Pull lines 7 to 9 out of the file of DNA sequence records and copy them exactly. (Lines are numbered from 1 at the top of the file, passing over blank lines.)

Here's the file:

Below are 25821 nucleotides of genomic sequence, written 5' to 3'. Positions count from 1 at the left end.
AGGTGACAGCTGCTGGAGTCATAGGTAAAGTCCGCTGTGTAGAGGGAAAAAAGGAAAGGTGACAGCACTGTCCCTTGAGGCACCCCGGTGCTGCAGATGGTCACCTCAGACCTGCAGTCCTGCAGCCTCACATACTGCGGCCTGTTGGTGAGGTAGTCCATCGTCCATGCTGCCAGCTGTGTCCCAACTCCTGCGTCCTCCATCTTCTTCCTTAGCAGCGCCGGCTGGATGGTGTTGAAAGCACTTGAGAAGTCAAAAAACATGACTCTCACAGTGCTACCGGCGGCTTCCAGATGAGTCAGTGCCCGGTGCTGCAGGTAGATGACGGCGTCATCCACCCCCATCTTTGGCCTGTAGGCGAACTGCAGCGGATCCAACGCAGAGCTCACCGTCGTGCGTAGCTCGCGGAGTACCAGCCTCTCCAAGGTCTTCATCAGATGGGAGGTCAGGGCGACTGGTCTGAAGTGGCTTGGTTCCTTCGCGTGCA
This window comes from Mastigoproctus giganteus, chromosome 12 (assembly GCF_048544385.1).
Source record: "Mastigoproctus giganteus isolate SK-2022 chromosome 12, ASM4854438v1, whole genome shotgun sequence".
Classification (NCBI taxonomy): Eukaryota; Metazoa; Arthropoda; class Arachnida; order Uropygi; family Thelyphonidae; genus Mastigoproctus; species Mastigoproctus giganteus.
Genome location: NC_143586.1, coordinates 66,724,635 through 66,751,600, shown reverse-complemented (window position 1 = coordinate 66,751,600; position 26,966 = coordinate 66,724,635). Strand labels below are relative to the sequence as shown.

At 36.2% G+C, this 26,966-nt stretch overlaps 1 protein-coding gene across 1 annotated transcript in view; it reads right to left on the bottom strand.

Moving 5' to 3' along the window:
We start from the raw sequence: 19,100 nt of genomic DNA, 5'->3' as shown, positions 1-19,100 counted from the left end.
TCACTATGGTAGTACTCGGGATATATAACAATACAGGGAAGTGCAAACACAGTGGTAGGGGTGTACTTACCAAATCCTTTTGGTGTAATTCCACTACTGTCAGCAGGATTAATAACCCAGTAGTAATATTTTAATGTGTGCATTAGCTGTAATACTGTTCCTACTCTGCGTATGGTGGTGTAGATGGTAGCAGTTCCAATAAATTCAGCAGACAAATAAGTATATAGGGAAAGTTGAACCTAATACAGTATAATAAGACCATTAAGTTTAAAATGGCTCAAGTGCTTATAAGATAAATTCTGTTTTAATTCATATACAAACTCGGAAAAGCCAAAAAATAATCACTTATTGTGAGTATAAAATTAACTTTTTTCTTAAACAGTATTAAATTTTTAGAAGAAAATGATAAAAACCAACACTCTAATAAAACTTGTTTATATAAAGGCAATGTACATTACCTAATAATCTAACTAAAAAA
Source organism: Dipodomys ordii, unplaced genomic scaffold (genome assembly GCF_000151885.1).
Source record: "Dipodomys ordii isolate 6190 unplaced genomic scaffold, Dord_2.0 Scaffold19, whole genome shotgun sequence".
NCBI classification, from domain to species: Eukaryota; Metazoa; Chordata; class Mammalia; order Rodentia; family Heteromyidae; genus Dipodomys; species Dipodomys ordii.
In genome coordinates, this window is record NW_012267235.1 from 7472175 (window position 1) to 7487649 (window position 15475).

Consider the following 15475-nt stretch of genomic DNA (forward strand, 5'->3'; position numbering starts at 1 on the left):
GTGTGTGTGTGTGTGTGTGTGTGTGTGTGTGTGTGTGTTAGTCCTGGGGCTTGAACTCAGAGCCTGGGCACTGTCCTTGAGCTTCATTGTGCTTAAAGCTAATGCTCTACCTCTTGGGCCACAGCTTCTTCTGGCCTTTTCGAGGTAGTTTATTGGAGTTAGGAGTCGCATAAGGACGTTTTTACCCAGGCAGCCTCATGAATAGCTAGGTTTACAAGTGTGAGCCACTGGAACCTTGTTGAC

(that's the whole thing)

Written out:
At 36.2% G+C, this 26,966-nt stretch overlaps 1 protein-coding gene across 1 annotated transcript in view; it reads right to left on the bottom strand.

Moving 5' to 3' along the window:
We start from the raw sequence: 19,100 nt of genomic DNA, 5'->3' as shown, positions 1-19,100 counted from the left end.